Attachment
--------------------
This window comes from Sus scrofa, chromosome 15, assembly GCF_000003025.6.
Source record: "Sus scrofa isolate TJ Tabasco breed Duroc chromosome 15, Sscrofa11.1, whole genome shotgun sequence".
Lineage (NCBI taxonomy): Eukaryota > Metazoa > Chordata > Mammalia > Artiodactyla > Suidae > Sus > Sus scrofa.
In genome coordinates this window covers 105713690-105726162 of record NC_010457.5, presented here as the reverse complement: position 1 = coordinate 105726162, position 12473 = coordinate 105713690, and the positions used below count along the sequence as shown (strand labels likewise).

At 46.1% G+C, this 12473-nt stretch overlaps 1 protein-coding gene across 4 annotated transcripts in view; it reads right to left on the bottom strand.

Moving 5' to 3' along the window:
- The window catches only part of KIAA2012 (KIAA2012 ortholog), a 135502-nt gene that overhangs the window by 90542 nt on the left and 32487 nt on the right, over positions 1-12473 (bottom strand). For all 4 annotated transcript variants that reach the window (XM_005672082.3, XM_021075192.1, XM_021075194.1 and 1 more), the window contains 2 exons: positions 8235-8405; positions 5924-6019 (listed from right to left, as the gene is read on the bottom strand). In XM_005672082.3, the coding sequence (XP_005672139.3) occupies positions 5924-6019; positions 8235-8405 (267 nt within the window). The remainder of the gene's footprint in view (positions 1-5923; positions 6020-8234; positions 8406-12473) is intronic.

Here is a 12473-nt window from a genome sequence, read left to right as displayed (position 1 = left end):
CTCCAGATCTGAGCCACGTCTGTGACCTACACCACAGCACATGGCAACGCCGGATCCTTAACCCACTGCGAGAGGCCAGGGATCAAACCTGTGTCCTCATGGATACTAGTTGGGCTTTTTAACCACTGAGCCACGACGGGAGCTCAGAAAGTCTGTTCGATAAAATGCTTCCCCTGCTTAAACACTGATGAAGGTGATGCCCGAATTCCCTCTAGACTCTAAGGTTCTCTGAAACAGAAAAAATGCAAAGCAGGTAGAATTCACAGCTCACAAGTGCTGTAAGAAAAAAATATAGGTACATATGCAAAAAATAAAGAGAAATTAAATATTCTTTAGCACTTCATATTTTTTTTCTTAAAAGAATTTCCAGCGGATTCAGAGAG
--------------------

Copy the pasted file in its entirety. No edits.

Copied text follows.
This window comes from Sus scrofa, chromosome 15, assembly GCF_000003025.6.
Source record: "Sus scrofa isolate TJ Tabasco breed Duroc chromosome 15, Sscrofa11.1, whole genome shotgun sequence".
Lineage (NCBI taxonomy): Eukaryota > Metazoa > Chordata > Mammalia > Artiodactyla > Suidae > Sus > Sus scrofa.
In genome coordinates this window covers 105713690-105726162 of record NC_010457.5, presented here as the reverse complement: position 1 = coordinate 105726162, position 12473 = coordinate 105713690, and the positions used below count along the sequence as shown (strand labels likewise).

At 46.1% G+C, this 12473-nt stretch overlaps 1 protein-coding gene across 4 annotated transcripts in view; it reads right to left on the bottom strand.

Moving 5' to 3' along the window:
- The window catches only part of KIAA2012 (KIAA2012 ortholog), a 135502-nt gene that overhangs the window by 90542 nt on the left and 32487 nt on the right, over positions 1-12473 (bottom strand). For all 4 annotated transcript variants that reach the window (XM_005672082.3, XM_021075192.1, XM_021075194.1 and 1 more), the window contains 2 exons: positions 8235-8405; positions 5924-6019 (listed from right to left, as the gene is read on the bottom strand). In XM_005672082.3, the coding sequence (XP_005672139.3) occupies positions 5924-6019; positions 8235-8405 (267 nt within the window). The remainder of the gene's footprint in view (positions 1-5923; positions 6020-8234; positions 8406-12473) is intronic.

Here is a 12473-nt window from a genome sequence, read left to right as displayed (position 1 = left end):
CTCCAGATCTGAGCCACGTCTGTGACCTACACCACAGCACATGGCAACGCCGGATCCTTAACCCACTGCGAGAGGCCAGGGATCAAACCTGTGTCCTCATGGATACTAGTTGGGCTTTTTAACCACTGAGCCACGACGGGAGCTCAGAAAGTCTGTTCGATAAAATGCTTCCCCTGCTTAAACACTGATGAAGGTGATGCCCGAATTCCCTCTAGACTCTAAGGTTCTCTGAAACAGAAAAAATGCAAAGCAGGTAGAATTCACAGCTCACAAGTGCTGTAAGAAAAAAATATAGGTACATATGCAAAAAATAAAGAGAAATTAAATATTCTTTAGCACTTCATATTTTTTTTCTTAAAAGAATTTCCAGCGGATTCAGAGAG